Cynthia Darlow (Mrs. Hardcastle) and Richard Thieriot (Tony Lumpkin). Photo by Marielle Solan.

Richard Thierot, as Tony Lumpkin, Kate’s step-brother and Constance’s cousin, brings energy and a welcome wildness particularly to the scene with Mrs. Hardcastle (his mother) when discussing the seemingly stolen jewel box that contains almost all of her fortune. But he is not under 21, and Tony is, so I didn’t buy that it takes him until the middle of Act Two to  become “of age.”

Years ago I saw a production of the play (in 1971) on Television, and it’s still in the BBC archive. It features an all star cast including Ralph Richardson, Juliet Mills, and Tom Courtenay and that’s the one to visit if you really want to see what pleased the press and the public just a while back, in 1773.

Next up for TACT, in February, is The Grave Digger’s Lullaby by excellent actor member Jeff Talbott. Its promotional material reads: “Love and hate. Rich and poor. It all ends up in the dirt.” Now that sounds interesting.

Running Time: Two hours, including one intermission.


She Stoops to Conquer plays through November 5, 2016, at TACT performing at Theatre Row’s the Clurman Theatre – 410 West 42nd Street, (Between 9th and 10th Avenues), in New York City. For tickets, buy them at the box office, call Telecharge at (212) 239-6210, or (800) 543-4835, or purchase them online.

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Richard Seff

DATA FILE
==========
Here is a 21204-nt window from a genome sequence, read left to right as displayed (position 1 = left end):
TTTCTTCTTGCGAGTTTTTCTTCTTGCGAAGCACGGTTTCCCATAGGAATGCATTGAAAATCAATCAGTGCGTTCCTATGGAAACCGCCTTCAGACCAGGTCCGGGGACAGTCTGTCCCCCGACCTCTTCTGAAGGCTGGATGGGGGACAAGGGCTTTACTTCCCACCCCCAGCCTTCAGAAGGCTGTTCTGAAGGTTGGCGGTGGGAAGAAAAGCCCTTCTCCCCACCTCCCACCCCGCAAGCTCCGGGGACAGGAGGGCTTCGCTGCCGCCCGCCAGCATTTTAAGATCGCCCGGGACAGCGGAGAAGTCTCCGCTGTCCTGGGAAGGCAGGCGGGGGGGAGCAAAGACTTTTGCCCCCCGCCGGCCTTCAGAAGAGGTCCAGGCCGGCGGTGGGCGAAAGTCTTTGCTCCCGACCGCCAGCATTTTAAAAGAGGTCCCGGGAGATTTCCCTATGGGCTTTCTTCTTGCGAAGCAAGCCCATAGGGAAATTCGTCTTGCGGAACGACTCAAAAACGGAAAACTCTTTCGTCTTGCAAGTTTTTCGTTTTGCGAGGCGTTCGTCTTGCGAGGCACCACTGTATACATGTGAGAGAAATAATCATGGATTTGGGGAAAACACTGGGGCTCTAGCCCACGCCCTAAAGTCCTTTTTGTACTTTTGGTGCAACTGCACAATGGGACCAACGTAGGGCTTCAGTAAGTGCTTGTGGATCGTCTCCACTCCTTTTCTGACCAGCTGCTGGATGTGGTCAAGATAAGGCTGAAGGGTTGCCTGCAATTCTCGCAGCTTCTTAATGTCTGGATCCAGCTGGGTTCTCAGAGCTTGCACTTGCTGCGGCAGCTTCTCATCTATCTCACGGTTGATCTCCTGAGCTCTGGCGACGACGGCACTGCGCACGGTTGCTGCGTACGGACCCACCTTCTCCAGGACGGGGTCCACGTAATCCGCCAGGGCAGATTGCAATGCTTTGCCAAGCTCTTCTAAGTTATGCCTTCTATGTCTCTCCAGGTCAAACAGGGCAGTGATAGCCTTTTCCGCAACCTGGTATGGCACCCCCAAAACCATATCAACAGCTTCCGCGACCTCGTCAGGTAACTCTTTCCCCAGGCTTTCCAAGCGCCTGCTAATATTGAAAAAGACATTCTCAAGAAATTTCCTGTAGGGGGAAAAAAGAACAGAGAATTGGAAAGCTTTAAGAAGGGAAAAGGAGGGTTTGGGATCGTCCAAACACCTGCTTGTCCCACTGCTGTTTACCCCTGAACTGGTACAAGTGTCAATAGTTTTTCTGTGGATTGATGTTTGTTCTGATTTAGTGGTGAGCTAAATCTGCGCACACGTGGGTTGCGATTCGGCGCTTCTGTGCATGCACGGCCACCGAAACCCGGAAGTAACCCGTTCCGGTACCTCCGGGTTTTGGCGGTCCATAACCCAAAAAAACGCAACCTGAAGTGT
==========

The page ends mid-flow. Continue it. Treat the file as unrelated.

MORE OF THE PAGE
RICHARD SEFF has been working in theatre since he made his acting debut in support of Claude Rains in the prize winning DARKNESS AT NOON, and he agreed to tour the next season in support of Edward G. Robinson, which took him across the nation and back for nine months. When it was over and he was immediately offered another national tour with THE SHRIKE with Van Heflin, he decided to explore other areas, and he spent the next 22 years representing artists in the theatre as an agent, where he worked at Liebling-Wood, MCA, eventually a partnership of his own called Hesseltine-Bookman and Seff, where he discovered and developed young talents like Chita Rivera, John Kander, Fred Ebb, Ron Field, Linda Lavin, Nancy Dussault and many others. He ultimately sold his interest to ICM. When he completed his contractual obligation to that international agency, he returned to his first love, acting and writing for the theatre. In that phase of his long and varied life, he wrote a comedy (PARIS IS OUT!) which brightened the 1970 season on Broadway for 107 performances. He became a successful supporting player in film, tv and onstage, and ultimately wrote a book about his journey, SUPPORTING PLAYER: MY LIFE UPON THE WICKED STAGE, still popular with older theatre lovers and youngsters who may not yet know exactly where they will most sensibly and profitably fit into the world of show business. The book chronicles a life of joyous work working in a favored profession in many areas, including leading roles in the regional theatres in his work in Lanford Wilson's ANGELS FALL. His last stage role was in THE COUNTESS in which he played Mr. Ruskin for 9 months off Broadway. Five seasons ago Joel Markowitz suggested he join him at DCTheatreScene. His accurate and readable reviews of the New York Scene led, when the time was right, for his joining DCMetroTheaterArts to continue bringing news of the Big Apple's productions just to keep you posted. He is delighted to be able to join DCMTA and work with Joel and hopes that you like what he has to say.